May 20, 2022

APC and CVM leaders meet (again)

In a follow-up meeting Wednesday with APC leaders, the FDA’s Center for Veterinary Medicine’s Dr. Bill Flynn acknowledged that questions raised by APC about the practical implications of certain provisions of GFI #256 may result in tweaks to the document, reiterating that the agency was focused on making it a GFI that works and does not impede animal healthcare.

APC had shared with CVM in advance a list of questions, seeking to understand how FDA intends to enforce certain provisions of the GFI.

“While we continue to question the agency’s authority to regulate animal drug compounding via this GFI, we do understand the positive role a well-structured GFI could play in protecting animal health,” APC’s Scott Brunner told CVM officials in the meeting. “But we’re just not yet confident that you’ve fully vetted the implications of this GFI, and we believe without some amendment and clarifications, it’s premature to finalize it.”

A few highlights of the conversation:

  • To tutor compounders on the provisions of the GFI, CVM pointed to this Checklist for Pharmacists: Compounding Animal Drugs and to this online resource for nominators in submitting substances for the office-administration bulks list.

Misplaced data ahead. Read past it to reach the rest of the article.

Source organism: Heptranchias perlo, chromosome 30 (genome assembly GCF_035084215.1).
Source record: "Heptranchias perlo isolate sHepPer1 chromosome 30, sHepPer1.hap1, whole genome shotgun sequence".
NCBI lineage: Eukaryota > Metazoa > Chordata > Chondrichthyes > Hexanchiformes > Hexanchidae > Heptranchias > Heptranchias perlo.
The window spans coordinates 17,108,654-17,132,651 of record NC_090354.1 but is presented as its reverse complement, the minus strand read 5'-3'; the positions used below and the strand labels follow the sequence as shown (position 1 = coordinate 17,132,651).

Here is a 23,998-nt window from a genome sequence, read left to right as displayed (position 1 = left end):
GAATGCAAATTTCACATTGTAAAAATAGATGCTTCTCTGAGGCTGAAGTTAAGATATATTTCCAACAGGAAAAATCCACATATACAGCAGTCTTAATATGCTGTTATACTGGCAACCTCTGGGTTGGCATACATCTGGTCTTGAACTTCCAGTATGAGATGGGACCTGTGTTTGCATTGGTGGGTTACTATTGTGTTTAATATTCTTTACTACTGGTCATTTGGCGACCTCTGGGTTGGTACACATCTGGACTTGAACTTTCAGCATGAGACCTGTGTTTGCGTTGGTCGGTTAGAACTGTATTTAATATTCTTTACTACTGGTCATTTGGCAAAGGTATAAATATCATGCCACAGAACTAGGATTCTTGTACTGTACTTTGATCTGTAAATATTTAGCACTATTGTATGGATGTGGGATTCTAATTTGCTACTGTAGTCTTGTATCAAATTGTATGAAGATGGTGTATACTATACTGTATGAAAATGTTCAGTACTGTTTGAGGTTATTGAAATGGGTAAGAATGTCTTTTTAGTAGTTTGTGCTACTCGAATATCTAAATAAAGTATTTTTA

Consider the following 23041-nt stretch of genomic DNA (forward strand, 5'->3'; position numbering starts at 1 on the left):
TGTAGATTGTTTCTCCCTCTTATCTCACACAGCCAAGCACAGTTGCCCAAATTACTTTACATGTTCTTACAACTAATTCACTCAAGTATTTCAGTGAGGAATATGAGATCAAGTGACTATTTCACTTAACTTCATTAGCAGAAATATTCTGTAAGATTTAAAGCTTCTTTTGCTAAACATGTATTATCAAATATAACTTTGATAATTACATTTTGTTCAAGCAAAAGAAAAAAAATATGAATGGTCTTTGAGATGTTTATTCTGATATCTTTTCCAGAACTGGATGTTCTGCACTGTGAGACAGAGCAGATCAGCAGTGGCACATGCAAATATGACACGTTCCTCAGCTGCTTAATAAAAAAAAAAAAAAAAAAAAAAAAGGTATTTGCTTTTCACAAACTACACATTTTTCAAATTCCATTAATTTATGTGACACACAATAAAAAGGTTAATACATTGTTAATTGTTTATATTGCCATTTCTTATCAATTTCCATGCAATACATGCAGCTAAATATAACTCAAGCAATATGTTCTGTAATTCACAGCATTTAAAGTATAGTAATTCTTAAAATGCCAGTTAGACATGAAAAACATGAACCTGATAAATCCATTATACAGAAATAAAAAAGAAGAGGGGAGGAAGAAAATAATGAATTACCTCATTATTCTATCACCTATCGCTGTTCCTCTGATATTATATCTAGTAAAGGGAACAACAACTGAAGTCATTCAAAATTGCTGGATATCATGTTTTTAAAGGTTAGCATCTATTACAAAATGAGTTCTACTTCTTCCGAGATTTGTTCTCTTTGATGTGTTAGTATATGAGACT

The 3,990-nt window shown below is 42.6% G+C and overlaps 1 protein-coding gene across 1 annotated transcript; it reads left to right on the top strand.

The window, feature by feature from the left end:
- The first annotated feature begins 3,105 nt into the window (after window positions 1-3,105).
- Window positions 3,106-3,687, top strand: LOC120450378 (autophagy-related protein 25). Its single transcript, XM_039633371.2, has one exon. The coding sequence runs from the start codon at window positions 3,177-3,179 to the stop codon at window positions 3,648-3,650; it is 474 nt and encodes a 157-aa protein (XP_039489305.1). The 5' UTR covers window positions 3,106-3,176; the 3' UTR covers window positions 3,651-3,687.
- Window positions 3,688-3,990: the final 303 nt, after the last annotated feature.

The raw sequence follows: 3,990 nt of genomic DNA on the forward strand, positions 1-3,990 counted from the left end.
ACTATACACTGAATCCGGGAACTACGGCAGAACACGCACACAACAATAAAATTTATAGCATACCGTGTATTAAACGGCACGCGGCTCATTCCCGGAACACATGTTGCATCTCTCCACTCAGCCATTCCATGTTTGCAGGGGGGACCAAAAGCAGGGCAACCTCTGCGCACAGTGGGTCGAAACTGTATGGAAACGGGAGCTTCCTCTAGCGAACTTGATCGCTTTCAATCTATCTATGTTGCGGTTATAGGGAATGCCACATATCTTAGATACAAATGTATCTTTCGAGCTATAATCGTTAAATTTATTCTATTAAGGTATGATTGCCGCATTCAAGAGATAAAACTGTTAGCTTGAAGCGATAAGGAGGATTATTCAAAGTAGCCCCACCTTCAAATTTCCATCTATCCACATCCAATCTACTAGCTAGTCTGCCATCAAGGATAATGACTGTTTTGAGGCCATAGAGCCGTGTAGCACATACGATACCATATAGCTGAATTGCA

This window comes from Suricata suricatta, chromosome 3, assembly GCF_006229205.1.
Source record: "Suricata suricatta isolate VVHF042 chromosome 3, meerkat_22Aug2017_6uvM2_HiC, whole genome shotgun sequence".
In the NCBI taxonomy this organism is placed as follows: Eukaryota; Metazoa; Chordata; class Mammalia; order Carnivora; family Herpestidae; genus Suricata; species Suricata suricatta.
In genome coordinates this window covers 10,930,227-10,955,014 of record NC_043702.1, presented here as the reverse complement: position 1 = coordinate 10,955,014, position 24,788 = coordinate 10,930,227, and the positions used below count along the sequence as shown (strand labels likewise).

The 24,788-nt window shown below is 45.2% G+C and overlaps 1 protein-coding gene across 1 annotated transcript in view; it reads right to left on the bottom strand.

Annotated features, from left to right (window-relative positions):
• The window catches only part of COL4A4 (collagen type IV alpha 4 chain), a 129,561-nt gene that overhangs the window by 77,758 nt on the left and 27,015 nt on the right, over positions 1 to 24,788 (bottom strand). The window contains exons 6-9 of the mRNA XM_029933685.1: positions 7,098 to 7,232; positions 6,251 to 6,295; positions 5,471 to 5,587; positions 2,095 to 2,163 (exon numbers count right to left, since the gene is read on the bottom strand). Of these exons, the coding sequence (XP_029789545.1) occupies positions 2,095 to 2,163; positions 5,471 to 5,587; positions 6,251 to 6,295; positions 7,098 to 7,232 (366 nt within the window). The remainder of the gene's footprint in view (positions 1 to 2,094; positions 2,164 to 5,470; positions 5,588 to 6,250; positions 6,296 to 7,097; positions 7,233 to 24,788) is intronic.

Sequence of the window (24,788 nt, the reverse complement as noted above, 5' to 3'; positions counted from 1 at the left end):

• CVM’s Flynn noted that the bulk compounding list to be created under the GFI was for office-administration compounds only, and not for patient-specific compounding.
  • Related to questions about ambiguity in the definition of adverse events in the GFI, CVM said they would expect reporting on “atypical reactions that are not known side effects.” APC urged a more specific, robust definition, saying, “Too ambiguous a definition will lead to reporting of huge amounts of useless information on routine effects that will cast the compounder in a negative light.”
  • APC also raised liability concerns about beginning with a manufactured drug for which the pharmacist only knows the active ingredient. “What is the compounder’s liability – or FDA’s liability when an adverse event occurs as a result of an excipient the compounder did not know was in the manufactured drug?” an APC leader asked.
  • APC urged CVM leaders to engage NABP and conduct training on the GFI for state boards of pharmacy to help align state policies with FDA’s intentions.

The leaders agreed to continue the dialogue on this issue in coming days.